This dynamic of community and belonging can not be understimated, at least in my humble estimation.  What youth are calling out for, whether they do it with their friends on Facebook, in their classrooms and/or in their anti-social behavior, is the guidance and connection that comes from communal embrace and a ritualized process by which to mark their passage into adulthood, predisposed by a life of support, validation and mentorship up until that point (and beyond).  If the young people who have been committing these heinous acts had been connected to functioning social networks that INCLUDED  CARING, COMPASSIONATE and SKILLED ADULTS, these crimes could have been averted or largely down-graded in the level to which they are taken.  It must be said that even if most of them had caring parents or a caring teacher or adult friend, that those more solitary resources aren’t enough.  Community is called for.  There is strength and power in numbers….and in love.  That it takes a village to raise a child is not a modern concept, but a traditional one, rooted in the dynamics of indigenous culture, the source of all cultural expressions to come later.  One need only struggle through Daniel Quinn’s “Ishmael” to get to his semi-drawn-out conclusions to begin to understand the gravity of the problem created in modern culture as we demean and negate and belittle the best of what traditional cultures had and have to offer.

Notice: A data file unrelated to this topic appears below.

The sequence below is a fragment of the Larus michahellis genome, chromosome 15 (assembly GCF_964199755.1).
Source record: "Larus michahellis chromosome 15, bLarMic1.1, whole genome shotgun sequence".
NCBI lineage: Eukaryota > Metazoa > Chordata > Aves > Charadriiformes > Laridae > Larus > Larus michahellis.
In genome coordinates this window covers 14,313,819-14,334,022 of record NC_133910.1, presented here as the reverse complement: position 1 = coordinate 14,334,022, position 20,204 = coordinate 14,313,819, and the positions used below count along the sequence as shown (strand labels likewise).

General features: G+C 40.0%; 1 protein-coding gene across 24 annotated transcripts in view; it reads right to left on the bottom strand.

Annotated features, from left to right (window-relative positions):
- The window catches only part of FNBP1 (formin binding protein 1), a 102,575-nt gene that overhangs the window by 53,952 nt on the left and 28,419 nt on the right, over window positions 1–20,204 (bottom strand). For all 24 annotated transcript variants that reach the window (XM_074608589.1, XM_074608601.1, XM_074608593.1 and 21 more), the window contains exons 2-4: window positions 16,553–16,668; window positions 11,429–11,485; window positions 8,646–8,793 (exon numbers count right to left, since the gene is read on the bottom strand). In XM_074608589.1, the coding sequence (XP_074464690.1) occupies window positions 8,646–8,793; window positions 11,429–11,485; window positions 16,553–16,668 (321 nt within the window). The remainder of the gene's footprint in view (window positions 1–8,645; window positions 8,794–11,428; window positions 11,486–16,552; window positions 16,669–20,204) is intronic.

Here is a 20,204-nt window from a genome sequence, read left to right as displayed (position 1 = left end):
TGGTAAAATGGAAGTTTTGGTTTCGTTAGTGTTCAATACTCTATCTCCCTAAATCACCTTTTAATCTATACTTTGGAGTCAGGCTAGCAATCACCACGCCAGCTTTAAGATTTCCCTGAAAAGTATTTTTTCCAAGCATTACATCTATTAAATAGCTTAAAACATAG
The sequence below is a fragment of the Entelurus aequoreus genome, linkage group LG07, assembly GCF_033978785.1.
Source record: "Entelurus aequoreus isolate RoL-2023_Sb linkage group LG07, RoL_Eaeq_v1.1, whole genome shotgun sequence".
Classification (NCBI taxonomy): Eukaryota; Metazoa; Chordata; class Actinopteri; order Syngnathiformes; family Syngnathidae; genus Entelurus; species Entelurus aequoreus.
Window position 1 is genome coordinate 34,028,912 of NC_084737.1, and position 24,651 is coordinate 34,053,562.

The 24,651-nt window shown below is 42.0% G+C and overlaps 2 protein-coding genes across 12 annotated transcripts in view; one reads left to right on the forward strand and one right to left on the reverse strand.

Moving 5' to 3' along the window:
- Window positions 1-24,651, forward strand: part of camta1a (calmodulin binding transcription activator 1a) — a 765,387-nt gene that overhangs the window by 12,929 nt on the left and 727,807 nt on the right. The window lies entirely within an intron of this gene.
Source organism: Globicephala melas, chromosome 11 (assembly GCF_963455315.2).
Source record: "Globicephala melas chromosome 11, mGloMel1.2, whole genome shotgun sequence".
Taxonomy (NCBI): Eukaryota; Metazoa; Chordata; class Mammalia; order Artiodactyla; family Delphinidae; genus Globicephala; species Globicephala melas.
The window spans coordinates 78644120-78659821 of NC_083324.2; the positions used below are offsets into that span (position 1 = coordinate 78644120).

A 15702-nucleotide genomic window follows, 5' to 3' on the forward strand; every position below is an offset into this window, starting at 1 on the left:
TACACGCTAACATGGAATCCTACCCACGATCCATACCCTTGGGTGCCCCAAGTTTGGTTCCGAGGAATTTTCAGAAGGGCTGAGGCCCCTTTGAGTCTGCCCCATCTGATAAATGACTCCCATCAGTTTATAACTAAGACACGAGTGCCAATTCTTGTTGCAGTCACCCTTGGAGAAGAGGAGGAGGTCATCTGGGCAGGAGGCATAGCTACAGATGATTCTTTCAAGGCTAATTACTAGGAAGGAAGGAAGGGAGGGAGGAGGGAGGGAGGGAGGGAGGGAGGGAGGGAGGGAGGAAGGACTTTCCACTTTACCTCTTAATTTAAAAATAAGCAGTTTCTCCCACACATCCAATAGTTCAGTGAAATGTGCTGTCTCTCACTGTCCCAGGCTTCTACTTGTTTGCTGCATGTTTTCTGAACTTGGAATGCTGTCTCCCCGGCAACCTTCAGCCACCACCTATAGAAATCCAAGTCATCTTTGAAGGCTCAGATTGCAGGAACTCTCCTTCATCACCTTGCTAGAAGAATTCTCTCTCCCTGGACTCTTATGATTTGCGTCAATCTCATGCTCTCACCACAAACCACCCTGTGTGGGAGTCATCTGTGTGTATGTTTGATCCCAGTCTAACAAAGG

Ultimately, this problem is not one OF boys and violence and/or men and violence, though those are the symptoms of the problem at hand…and quite a few others.  This is a problem of a culture gone astray from its most fundamental roots of community, compassion, focus on balance, process and means (as opposed to blind adherence to the ends), intergenerational integration and the ritual process as essential to holding all in balance, in community with compassion.

As I stated in my earlier post, this national family is dysfunctional at best….but there is hope.  Communal, open, honest discussion, observation and agenda-setting (whether mediated or face-to-face) is fundamental, key to the  process.


If the WTKK talk radio show hosts are correct, that these young people are “scum”, “evil” and only worthy of a quick execution, then what does that really say about the society that literally and figuratively created them?  If we allow the narrow-minded, narrowing and melodramatic discourse modeled by some of talk radio to be our guide and contextual definition, then what hope do we really have of coming to substantive levels of understanding, a sense of pride in our own national adulthood and to be the harbingers of the true legacy of hope, love, compassion, honesty and bravery that that is the only path to a life of real humanity?